- Between signals of slowing inflation and the U.S.-China trade dispute, stocks could benefit from a more "rational" Federal Reserve, CNBC's Jim Cramer says.
- The "Mad Money" host lists the various economic pressures he sees and checks in on the state of U.S.-China trade.
The Federal Reserve needs to take note of the economic forces already weighing on the U.S. economy before it plans more rate hikes for 2019, CNBC's Jim Cramer argued after yet another wild trading session on Wall Street.
"It's important to recognize that the most important inputs ... for future inflation are already going lower, not higher. It'd be crazy to ignore that," he said Tuesday. "While I think [Fed Chair Jerome] Powell's been mistaken in his approach, he's not crazy. The man is prudent — there's no reason for him to be rash, especially not with the deflationary impact of the strong dollar helping him."
As the strong dollar squeezes global companies' profits because overseas currencies are translated into fewer dollars, higher interest rates are crimping domestic demand for real estate, Cramer warned on "Mad Money."
"We've seen steady deceleration in real estate and construction projects at a host of banks. American Electric Power, ... the biggest utility in the country, talked about a downtick in activity," he said. "We know that housing starts and housing sales are just abysmal. And while Home Depot assured us of stronger sales, it acknowledged that housing is slowing."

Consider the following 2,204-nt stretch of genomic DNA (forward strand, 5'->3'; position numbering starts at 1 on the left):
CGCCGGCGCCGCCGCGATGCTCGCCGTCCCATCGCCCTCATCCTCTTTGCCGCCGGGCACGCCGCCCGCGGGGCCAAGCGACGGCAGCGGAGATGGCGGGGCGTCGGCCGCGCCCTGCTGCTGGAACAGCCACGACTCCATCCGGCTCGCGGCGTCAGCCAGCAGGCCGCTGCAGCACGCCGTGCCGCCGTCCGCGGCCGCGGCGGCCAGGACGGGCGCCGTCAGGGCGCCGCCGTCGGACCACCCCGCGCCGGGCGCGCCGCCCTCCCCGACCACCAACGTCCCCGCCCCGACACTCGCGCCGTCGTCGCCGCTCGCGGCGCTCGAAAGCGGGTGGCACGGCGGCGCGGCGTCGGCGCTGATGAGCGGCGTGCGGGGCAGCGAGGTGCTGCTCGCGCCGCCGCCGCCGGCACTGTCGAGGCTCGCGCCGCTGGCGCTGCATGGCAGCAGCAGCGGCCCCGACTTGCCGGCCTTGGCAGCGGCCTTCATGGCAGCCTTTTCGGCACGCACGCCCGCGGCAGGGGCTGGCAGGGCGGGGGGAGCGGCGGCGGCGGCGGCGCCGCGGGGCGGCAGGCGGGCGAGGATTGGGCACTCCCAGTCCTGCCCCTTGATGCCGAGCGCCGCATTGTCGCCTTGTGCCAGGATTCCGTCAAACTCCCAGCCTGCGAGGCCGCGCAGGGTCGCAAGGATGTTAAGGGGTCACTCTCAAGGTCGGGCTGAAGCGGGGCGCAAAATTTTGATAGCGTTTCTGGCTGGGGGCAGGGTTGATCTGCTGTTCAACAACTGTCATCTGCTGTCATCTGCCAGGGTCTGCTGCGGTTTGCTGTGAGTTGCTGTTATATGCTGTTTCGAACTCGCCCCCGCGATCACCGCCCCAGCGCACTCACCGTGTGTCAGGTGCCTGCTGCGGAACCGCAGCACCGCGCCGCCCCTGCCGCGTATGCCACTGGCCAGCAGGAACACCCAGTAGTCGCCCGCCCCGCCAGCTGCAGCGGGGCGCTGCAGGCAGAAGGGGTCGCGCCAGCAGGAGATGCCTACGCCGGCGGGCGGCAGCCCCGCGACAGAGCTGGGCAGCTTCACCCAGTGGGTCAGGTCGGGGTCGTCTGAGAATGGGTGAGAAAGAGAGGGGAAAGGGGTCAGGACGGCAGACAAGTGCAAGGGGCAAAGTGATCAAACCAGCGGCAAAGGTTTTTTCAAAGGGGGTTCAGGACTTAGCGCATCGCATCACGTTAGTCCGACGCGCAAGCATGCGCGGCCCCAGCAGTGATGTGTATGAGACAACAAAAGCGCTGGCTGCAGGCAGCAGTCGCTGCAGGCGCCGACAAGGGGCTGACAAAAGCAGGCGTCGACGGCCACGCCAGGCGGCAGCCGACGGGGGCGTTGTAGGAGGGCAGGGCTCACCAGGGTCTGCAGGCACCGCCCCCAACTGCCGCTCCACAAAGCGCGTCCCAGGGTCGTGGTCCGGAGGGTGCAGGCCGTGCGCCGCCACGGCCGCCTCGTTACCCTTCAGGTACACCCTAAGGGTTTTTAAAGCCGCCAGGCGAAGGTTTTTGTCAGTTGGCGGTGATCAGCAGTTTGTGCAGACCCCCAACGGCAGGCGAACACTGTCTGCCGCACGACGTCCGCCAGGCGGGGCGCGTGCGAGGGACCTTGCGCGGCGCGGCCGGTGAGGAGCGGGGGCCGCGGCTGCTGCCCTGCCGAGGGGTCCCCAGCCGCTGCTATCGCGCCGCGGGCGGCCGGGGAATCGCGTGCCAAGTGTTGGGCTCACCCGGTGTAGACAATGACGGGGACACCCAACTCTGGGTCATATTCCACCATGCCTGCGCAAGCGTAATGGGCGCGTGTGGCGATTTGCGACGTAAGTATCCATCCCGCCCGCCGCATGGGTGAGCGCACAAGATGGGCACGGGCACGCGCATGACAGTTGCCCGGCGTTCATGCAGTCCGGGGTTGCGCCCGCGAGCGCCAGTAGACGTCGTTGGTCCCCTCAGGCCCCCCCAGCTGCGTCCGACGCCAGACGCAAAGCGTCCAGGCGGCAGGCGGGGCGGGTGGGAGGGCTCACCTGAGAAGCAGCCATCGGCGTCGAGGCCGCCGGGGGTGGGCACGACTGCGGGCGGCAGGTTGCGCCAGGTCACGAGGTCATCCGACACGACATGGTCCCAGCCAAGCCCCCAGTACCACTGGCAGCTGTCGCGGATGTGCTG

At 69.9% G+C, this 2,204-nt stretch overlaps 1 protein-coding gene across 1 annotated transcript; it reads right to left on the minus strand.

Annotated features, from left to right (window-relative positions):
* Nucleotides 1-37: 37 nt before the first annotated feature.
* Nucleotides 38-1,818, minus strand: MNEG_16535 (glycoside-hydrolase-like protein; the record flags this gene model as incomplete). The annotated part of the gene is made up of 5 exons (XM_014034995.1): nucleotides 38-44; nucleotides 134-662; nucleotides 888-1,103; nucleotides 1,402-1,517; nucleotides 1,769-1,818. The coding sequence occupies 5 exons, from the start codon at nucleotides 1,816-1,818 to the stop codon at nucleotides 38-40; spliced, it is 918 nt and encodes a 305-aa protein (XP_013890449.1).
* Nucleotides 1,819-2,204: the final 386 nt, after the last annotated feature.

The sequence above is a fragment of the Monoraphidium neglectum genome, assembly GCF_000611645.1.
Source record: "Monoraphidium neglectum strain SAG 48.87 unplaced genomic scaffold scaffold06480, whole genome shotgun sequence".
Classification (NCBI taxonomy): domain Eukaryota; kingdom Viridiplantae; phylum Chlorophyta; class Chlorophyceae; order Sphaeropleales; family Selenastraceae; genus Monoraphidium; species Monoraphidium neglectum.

Worse, U.S. crude oil prices just reached a one-year low after 12 consecutive days of declines, and prices of basic economic building blocks including lumber, copper, chemicals and paper are falling, the "Mad Money" host noted.
"The action, to me, screams 'slowdown,'" he said. "Yes, we still have wage inflation, I know. People are making a little more money. But how long will that last if all of these important commodities are turning down?"
At the same time, President Donald Trump's administration is in the heat of a trade dispute with China, which is expected to come to a head when Trump meets with Chinese President Xi Jinping at the G-20 summit later this month.
Cramer said the slide in commodity prices could be tied back to a weaker Chinese economy and added that he was "getting inklings that our companies that do a lot of business in China ... are putting the hurt on China itself."
That, paired with White House economic advisor Larry Kudlow's more positive remarks on Tuesday about U.S.-China trade talks, leaves "room for serious negotiations with China" ahead of G-20, Cramer argued.
"So, let's watch weakness in this country and in China," he told investors. "As crazy as it sounds, both are actually bullish for the stock market — although not for the companies or individuals involved — because weakness means we're more likely to get a rational Fed and possibly some kind of trade deal."